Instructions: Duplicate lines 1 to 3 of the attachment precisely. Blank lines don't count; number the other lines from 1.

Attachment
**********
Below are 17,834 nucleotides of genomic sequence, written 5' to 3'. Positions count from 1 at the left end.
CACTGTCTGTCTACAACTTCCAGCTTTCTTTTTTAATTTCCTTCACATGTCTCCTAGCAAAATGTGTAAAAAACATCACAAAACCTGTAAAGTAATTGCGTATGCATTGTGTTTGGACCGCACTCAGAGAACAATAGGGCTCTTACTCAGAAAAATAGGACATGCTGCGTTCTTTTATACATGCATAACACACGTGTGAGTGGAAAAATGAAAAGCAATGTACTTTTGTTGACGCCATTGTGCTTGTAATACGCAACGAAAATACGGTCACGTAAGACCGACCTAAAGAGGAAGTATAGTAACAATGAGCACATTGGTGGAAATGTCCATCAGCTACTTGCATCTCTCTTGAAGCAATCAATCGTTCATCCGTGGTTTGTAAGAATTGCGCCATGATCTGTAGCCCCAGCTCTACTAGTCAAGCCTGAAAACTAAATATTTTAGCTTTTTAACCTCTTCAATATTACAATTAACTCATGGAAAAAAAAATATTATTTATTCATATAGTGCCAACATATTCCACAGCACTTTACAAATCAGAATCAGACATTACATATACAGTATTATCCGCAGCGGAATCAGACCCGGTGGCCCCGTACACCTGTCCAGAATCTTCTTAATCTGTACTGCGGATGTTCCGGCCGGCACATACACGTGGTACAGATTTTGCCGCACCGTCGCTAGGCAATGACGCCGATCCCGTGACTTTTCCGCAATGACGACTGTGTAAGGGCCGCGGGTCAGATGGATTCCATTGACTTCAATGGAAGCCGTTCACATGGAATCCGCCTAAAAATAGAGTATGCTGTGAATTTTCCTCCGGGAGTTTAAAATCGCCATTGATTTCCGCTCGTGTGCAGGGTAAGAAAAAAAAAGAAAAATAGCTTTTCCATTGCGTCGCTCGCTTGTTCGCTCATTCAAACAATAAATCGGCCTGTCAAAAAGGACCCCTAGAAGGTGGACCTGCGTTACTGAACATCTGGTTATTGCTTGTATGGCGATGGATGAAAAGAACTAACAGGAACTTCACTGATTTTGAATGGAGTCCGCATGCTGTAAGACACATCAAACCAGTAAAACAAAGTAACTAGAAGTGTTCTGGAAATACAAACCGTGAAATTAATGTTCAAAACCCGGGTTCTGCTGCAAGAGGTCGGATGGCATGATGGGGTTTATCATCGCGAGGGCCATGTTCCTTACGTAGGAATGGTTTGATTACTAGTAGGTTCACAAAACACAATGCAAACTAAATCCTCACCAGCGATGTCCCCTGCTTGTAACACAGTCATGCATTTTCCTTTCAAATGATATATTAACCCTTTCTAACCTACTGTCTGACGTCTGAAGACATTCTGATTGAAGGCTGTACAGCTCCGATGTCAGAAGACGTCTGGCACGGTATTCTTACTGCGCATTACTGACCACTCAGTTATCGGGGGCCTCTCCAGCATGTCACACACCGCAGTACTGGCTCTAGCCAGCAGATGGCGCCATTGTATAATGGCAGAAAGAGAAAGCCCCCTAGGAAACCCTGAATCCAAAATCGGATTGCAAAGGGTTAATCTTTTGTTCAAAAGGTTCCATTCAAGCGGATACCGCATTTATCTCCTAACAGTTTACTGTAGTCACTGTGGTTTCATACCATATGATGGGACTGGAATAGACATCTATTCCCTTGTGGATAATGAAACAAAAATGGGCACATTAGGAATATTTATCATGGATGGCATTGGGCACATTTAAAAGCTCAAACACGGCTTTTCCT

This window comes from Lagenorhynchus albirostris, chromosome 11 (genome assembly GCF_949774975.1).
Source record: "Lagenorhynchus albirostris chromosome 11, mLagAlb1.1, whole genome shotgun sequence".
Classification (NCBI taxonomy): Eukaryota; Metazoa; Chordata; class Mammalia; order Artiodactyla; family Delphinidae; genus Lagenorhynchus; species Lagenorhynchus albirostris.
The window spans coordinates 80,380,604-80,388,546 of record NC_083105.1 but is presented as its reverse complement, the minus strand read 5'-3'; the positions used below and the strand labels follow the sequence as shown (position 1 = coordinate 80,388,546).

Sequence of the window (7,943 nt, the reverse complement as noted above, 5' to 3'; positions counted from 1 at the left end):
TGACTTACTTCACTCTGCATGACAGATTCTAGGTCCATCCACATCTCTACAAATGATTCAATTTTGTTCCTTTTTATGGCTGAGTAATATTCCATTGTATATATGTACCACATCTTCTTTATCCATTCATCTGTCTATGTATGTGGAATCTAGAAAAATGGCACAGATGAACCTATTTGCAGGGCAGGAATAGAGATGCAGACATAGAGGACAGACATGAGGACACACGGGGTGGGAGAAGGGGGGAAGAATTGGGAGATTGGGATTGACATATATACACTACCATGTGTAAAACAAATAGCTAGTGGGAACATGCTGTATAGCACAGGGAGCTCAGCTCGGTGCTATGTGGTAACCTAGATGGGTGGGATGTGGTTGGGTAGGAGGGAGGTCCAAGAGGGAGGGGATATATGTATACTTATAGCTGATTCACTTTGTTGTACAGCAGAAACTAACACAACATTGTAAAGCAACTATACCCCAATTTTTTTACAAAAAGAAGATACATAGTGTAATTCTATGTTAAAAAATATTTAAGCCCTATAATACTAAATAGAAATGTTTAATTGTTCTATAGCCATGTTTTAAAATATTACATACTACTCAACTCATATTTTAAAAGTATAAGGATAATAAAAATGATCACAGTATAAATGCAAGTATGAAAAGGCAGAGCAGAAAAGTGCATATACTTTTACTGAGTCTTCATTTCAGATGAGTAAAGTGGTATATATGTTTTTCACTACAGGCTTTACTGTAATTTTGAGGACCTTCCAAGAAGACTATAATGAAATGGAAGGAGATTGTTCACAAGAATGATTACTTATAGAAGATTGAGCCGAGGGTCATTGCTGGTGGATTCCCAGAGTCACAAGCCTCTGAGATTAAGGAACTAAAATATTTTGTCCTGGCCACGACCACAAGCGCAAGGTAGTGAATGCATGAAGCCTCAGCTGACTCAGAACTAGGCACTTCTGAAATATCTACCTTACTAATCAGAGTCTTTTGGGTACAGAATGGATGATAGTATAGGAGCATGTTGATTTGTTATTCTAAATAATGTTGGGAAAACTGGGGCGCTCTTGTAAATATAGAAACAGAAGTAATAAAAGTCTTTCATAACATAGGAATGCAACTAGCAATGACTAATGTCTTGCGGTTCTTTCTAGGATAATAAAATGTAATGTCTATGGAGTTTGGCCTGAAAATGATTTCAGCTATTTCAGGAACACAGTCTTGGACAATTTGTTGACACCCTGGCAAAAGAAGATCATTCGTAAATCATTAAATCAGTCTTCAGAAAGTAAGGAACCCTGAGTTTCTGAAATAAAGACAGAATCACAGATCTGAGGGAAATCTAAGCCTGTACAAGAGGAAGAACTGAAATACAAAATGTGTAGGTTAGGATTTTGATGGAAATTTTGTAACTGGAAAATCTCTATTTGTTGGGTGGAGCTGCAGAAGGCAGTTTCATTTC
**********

Below are 17,834 nucleotides of genomic sequence, written 5' to 3'. Positions count from 1 at the left end.
CACTGTCTGTCTACAACTTCCAGCTTTCTTTTTTAATTTCCTTCACATGTCTCCTAGCAAAATGTGTAAAAAACATCACAAAACCTGTAAAGTAATTGCGTATGCATTGTGTTTGGACCGCACTCAGAGAACAATAGGGCTCTTACTCAGAAAAATAGGACATGCTGCGTTCTTTTATACATGCATAACACACGTGTGAGTGGAAAAATGAAAAGCAATGTACTTTTGTTGACGCCATTGTGCTTGTAATACGCAACGAAAATACGGTCACGTAAGACCGACCTAAAGAGGAAGTATAGTAACAATGAGCACATTGGTGGAAATGTCCATCAGCTACTTGCATCTCTCTTGAAGCAATCAATCGTTCATCCGTGGTTTGTAAGAATTGCGCCATGATCTGTAGCCCCAGCTCTACTAGTCAAGCCTGAAAACTAAATATTTTAGCTTTTTAACCTCTTCAATATTACAATTAACTCATGGAAAAAAAAATATTATTTATTCATATAGTGCCAACATATTCCACAGCACTTTACAAATCAGAATCAGACATTACATATACAGTATTATCCGCAGCGGAATCAGACCCGGTGGCCCCGTACACCTGTCCAGAATCTTCTTAATCTGTACTGCGGATGTTCCGGCCGGCACATACACGTGGTACAGATTTTGCCGCACCGTCGCTAGGCAATGACGCCGATCCCGTGACTTTTCCGCAATGACGACTGTGTAAGGGCCGCGGGTCAGATGGATTCCATTGACTTCAATGGAAGCCGTTCACATGGAATCCGCCTAAAAATAGAGTATGCTGTGAATTTTCCTCCGGGAGTTTAAAATCGCCATTGATTTCCGCTCGTGTGCAGGGTAAGAAAAAAAAAGAAAAATAGCTTTTCCATTGCGTCGCTCGCTTGTTCGCTCATTCAAACAATAAATCGGCCTGTCAAAAAGGACCCCTAGAAGGTGGACCTGCGTTACTGAACATCTGGTTATTGCTTGTATGGCGATGGATGAAAAGAACTAACAGGAACTTCACTGATTTTGAATGGAGTCCGCATGCTGTAAGACACATCAAACCAGTAAAACAAAGTAACTAGAAGTGTTCTGGAAATACAAACCGTGAAATTAATGTTCAAAACCCGGGTTCTGCTGCAAGAGGTCGGATGGCATGATGGGGTTTATCATCGCGAGGGCCATGTTCCTTACGTAGGAATGGTTTGATTACTAGTAGGTTCACAAAACACAATGCAAACTAAATCCTCACCAGCGATGTCCCCTGCTTGTAACACAGTCATGCATTTTCCTTTCAAATGATATATTAACCCTTTCTAACCTACTGTCTGACGTCTGAAGACATTCTGATTGAAGGCTGTACAGCTCCGATGTCAGAAGACGTCTGGCACGGTATTCTTACTGCGCATTACTGACCACTCAGTTATCGGGGGCCTCTCCAGCATGTCACACACCGCAGTACTGGCTCTAGCCAGCAGATGGCGCCATTGTATAATGGCAGAAAGAGAAAGCCCCCTAGGAAACCCTGAATCCAAAATCGGATTGCAAAGGGTTAATCTTTTGTTCAAAAGGTTCCATTCAAGCGGATACCGCATTTATCTCCTAACAGTTTACTGTAGTCACTGTGGTTTCATACCATATGATGGGACTGGAATAGACATCTATTCCCTTGTGGATAATGAAACAAAAATGGGCACATTAGGAATATTTATCATGGATGGCATTGGGCACATTTAAAAGCTCAAACACGGCTTTTCCT

This window comes from Lagenorhynchus albirostris, chromosome 11 (genome assembly GCF_949774975.1).